When the Museum of Northern Arizona in Flagstaff planned a new building to store the items in its collection that aren’t on public display, it made sense to build green. The museum’s leadership — and the community members they involved in the planning process — wanted a building that blended into the environment and would last a long time, which required minimizing its reliance on fossil fuels while protecting the museum’s collection from swings in temperature and humidity. The resulting building, the Easton Collection Center, has thick walls, an elaborate green roof, flooring and wall coverings that don’t off-gas (the process of releasing potentially harmful chemicals into the air through evaporation), and rooms that rely on UV-filtered natural light. Additionally, much of the energy required is provided by photovoltaic panels. As a result, it was named the greenest building of 2009 by McGraw-Hill Construction in New York.
“We had a commitment from the very beginning to make this green to the core,” says Robert Breunig, the museum’s executive director. “We had donors that shared our values and said, ‘Yes, we think this is the way you should go.’”
The museum is a nonprofit; most corporations and developers who are considering building green with their commercial projects don’t have donors to rely on. Instead, they have to weigh the higher up-front costs of green building with the long-term energy savings. But many are building green anyway; more than 22,000 commercial projects are pursuing Leadership in Energy and Environmental Design (LEED) certification.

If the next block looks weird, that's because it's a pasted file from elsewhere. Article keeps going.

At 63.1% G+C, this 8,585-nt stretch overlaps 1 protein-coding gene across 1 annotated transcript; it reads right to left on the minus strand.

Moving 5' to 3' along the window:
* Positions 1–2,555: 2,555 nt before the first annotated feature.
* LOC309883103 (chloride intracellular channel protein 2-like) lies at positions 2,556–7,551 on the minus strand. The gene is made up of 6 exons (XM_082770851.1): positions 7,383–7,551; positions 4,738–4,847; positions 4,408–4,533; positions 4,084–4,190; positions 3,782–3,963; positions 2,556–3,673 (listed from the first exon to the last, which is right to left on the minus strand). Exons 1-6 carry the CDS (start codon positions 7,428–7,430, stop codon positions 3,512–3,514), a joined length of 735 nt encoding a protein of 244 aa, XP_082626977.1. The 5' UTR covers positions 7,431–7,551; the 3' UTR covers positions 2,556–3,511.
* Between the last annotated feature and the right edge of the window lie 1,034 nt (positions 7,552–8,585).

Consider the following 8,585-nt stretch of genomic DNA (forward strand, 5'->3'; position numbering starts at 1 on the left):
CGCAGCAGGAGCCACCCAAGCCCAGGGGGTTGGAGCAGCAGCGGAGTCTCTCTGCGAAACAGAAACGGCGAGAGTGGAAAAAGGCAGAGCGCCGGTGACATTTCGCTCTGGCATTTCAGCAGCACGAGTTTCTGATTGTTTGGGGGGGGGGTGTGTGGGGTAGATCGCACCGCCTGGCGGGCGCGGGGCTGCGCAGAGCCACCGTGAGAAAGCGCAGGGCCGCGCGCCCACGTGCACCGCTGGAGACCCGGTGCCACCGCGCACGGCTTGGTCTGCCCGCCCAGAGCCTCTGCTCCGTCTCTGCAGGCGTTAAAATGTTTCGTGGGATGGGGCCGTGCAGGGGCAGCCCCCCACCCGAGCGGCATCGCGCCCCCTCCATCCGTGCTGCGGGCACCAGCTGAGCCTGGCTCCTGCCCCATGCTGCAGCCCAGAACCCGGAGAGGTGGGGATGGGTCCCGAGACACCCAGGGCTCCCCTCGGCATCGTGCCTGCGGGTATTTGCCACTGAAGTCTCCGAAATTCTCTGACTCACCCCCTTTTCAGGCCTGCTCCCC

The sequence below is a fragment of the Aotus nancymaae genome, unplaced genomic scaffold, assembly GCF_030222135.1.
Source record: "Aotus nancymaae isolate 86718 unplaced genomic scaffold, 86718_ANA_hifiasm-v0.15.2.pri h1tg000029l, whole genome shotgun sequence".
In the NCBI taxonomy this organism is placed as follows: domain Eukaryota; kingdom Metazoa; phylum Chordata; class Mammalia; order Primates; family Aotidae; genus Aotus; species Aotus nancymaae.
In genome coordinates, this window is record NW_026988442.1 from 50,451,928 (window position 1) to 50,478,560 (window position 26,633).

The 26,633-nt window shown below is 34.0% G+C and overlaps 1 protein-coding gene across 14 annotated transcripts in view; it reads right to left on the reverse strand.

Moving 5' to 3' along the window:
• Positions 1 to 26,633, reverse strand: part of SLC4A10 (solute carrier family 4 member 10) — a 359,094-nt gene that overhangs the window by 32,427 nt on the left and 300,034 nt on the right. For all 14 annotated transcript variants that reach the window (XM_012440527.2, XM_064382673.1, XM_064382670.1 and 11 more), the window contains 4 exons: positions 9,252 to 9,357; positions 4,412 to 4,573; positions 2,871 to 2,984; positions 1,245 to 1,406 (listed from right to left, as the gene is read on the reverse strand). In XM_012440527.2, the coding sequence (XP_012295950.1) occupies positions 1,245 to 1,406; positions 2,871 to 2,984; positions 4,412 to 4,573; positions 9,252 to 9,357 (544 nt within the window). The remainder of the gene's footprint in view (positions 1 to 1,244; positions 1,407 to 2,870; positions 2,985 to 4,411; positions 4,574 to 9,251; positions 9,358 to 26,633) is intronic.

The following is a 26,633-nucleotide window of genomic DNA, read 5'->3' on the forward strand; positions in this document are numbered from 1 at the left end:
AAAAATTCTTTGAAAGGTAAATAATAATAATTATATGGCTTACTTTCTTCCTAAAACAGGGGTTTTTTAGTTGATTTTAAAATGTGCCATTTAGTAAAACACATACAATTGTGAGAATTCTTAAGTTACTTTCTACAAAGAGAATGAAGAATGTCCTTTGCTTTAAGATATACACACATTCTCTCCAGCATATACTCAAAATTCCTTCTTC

“The only reason that [commercial developers build to LEED standards] is because it makes financial sense. There are financial opportunities here, and we see them achieved every day,” says Marc Heistercamp, director of commercial real estate for the U.S. Green Building Council, the Washington, D.C. organization that administers the LEED standard. “What green building offers is a plus in this economy, because it saves money by saving on operating costs — you’re using less energy, less water and producing less waste.”
Additionally, Heistercamp says businesses are aware that the government may impose regulatory standards in the future, so building to LEED standards may help insulate them from potential penalties or violations.
In contrast, a younger buyer focused on building a home with minimal environmental impact might order bamboo flooring (bamboo is considered to be a more renewable resource than hardwoods because it grows more quickly), emphasize recycled or locally produced materials, and insist that construction waste be recycled. These buyers will also look at energy efficiency, but primarily through the lens of doing right by the environment, and are less concerned about a return on their investment. Builders say even these buyers are more likely to pay for tangible benefits such as green flooring and cabinetry than, for example, the recycling of construction material.
“Flooring, cabinet and energy-efficient products were big hits at our recent shows because they could be visually seen and enjoyed,” says John Heller, president of Seattle Street of Dreams, an upscale green home and garden tour in Seattle.
People who are interested in building earth-friendly homes are perhaps more likely to think long-term and spend altruistically than a typical homebuyer. But Don Ferrier, the Fort Worth, Texas, green builder, says his clients still get sticker shock.
“Sometimes the pain of the upfront cost may be greater than [my clients] want,” Ferrier says. “I just tell them to look down the road. Once they’re in the home, and this may be 10 or 20 years from now, they’ll look back and say, ‘I’m so glad we made the choices we did.’”